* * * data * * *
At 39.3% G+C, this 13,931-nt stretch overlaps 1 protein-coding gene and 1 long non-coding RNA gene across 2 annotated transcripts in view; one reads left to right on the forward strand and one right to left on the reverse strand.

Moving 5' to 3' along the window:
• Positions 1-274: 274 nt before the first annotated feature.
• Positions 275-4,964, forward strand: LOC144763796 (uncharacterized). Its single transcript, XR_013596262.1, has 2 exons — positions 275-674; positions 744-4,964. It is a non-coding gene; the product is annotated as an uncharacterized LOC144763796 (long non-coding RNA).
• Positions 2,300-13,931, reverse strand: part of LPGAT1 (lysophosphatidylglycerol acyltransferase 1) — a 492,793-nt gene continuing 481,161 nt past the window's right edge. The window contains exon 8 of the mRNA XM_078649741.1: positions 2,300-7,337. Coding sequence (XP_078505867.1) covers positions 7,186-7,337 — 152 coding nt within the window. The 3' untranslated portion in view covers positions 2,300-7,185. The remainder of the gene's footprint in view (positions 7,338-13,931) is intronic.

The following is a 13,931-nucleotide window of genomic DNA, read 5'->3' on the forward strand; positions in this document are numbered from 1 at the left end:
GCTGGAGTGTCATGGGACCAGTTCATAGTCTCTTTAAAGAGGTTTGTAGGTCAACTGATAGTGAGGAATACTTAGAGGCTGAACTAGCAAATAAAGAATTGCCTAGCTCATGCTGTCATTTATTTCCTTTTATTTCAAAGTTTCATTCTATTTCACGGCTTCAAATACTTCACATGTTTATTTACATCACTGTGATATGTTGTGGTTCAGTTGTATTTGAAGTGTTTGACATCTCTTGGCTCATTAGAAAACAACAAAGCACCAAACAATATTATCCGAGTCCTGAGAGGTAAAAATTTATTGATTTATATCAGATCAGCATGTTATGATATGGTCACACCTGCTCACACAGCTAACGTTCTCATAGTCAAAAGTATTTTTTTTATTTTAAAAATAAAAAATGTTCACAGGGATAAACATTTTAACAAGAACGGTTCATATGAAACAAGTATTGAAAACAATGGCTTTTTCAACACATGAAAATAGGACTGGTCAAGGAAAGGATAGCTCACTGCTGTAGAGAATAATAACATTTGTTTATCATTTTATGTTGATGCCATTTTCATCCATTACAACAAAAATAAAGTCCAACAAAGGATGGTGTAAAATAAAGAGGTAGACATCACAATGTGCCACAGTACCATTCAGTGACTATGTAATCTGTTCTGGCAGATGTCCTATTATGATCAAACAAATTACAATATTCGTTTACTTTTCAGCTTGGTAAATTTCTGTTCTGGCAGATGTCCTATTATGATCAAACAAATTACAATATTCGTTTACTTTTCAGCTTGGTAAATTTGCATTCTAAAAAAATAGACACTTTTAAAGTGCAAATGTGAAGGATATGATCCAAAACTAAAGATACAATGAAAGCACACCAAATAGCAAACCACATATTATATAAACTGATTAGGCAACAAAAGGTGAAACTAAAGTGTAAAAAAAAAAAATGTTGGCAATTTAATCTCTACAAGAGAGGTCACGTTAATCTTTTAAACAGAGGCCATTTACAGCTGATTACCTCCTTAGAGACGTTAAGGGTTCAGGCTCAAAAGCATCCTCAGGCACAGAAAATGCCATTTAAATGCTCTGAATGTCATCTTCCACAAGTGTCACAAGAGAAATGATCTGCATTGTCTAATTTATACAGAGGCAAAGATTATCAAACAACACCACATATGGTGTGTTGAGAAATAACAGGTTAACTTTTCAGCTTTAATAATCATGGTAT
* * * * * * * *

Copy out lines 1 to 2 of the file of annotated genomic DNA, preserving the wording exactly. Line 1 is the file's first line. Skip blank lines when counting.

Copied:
At 39.3% G+C, this 13,931-nt stretch overlaps 1 protein-coding gene and 1 long non-coding RNA gene across 2 annotated transcripts in view; one reads left to right on the forward strand and one right to left on the reverse strand.

Moving 5' to 3' along the window: